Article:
24 Jan 2009 NEW DELHI: Farmers and experts have called for a moratorium on genetically modified (GM) crops in the country in view of established related health and environmental hazards. Charging the key regulatory body of "compromising" its fundamental brief of securing public health and safety in the context of GM crops, they have called for a stop on the introduction of both GM Brinjal and GM rice.
Criticizing the lack of appropriate regulations and the haste to release GM crops in the environment, the founder-director of the Hyderabad-based Centre for Cellular and Molecular Biology and the Supreme Court's nominee in the Genetic Engineering Approval Committee GEAC), Dr Pushpa M Bhargava told presspersons here that the GEAC was not sufficiently enabled to oversee/regulate approvals and ensure health and environmental safety.
Dr Bhargava charged the GEAC has allowed field trials and release of GMOs without any proper biosafety measures. Noted farmer leader and the President of Bharatiya Krishak Samaj, Dr Krishan Bir Chaudhary, also at the meeting, alleged that the government has allowed and encouraged the seed companies and multinationals like Monsanto to take over seeds, thus negating the farmers' sovereign rights over seeds. Such a situation would lead to food security problem and endanger the livelihood of farmers, he said.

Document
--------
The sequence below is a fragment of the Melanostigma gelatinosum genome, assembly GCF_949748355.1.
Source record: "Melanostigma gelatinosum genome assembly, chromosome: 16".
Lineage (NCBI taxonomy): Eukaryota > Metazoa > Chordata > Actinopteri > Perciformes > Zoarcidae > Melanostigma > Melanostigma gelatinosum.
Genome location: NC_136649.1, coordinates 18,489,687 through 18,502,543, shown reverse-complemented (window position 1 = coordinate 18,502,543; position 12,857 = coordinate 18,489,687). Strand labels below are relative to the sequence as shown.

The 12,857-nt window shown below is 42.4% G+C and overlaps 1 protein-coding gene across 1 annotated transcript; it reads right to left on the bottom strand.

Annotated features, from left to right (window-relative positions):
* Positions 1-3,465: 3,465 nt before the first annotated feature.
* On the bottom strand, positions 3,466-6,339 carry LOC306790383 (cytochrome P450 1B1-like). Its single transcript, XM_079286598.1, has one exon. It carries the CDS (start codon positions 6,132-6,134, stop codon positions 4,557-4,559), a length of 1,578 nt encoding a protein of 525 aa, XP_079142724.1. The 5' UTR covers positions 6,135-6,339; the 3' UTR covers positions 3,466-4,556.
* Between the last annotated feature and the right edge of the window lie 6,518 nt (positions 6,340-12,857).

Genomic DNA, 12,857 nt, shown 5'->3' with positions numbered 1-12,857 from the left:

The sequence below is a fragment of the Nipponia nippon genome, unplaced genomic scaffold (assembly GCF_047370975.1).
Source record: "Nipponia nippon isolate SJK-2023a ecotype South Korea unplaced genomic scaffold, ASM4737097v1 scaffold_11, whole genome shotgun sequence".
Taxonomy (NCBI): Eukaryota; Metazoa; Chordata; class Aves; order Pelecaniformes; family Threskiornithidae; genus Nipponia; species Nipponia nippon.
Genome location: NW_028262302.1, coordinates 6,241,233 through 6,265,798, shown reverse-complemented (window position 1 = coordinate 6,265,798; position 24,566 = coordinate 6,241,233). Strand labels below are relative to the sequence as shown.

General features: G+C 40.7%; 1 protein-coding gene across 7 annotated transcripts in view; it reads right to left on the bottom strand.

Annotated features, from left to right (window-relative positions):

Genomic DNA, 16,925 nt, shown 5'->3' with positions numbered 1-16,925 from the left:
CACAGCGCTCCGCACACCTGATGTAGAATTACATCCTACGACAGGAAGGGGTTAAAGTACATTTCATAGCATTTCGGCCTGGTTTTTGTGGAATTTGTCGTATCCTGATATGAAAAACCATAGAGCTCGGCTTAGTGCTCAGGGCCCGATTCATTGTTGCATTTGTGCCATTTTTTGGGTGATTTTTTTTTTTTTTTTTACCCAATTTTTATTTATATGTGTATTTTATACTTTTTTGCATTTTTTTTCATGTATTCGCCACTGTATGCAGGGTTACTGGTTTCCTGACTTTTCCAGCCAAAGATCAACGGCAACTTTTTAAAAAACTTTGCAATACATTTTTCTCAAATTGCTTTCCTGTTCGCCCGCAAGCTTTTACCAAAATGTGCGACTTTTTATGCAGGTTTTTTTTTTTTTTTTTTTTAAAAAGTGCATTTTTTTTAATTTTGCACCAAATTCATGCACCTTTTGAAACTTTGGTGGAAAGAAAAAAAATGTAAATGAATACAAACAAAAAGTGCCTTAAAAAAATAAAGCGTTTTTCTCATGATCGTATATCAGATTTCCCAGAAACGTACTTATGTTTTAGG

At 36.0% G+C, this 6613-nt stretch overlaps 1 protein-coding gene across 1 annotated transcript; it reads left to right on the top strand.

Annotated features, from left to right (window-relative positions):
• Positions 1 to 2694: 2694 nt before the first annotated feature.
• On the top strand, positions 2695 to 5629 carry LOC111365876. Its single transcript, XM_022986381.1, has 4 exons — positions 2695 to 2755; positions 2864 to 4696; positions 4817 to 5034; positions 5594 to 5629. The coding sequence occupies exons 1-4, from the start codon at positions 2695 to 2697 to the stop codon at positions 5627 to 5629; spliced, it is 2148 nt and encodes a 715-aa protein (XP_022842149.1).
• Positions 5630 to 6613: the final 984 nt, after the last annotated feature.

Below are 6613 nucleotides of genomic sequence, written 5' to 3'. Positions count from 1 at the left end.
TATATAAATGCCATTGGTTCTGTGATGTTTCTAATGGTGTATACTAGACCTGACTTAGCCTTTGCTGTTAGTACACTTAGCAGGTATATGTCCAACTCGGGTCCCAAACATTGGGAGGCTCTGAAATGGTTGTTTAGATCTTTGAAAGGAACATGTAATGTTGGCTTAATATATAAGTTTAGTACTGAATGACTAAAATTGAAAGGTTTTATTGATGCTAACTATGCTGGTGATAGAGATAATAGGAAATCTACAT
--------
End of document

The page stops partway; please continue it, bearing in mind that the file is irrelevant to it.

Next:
He said that farmers have suffered heavy losses due to failure of Bt cotton in many parts of the country. The incidence of mealy bug and other pests on Bt cotton had exploded the hollow claims of GM technology, he maintained, adding that Bt cotton has resulted in low yields and led to largescale sheep mortality in cotton fields. The incidence of sheep mortality had shown that any food crop containing Bt gene can cause health hazards, he said, urging the government to stop release of Bt brinjal. Introduction of Bt rice would damage country's export prospects, particularly that of Basmati rice he said.
Jeffrey Smith, author of the best selling "Genetic Roulette and Seeds of Deception" supported Dr P M Bhargava's contention that regulatory oversight has been compromised. He added that even Food and Drug Administration [FDA] in the USA is also responsible for lack of oversight.
Both Dr Bhargava and Dr Chaudhury charged that there was a dangerous nexus between regulatory authorities, bureaucrats, politicians and multinational corporations which can utterly compromise the health of Indian people.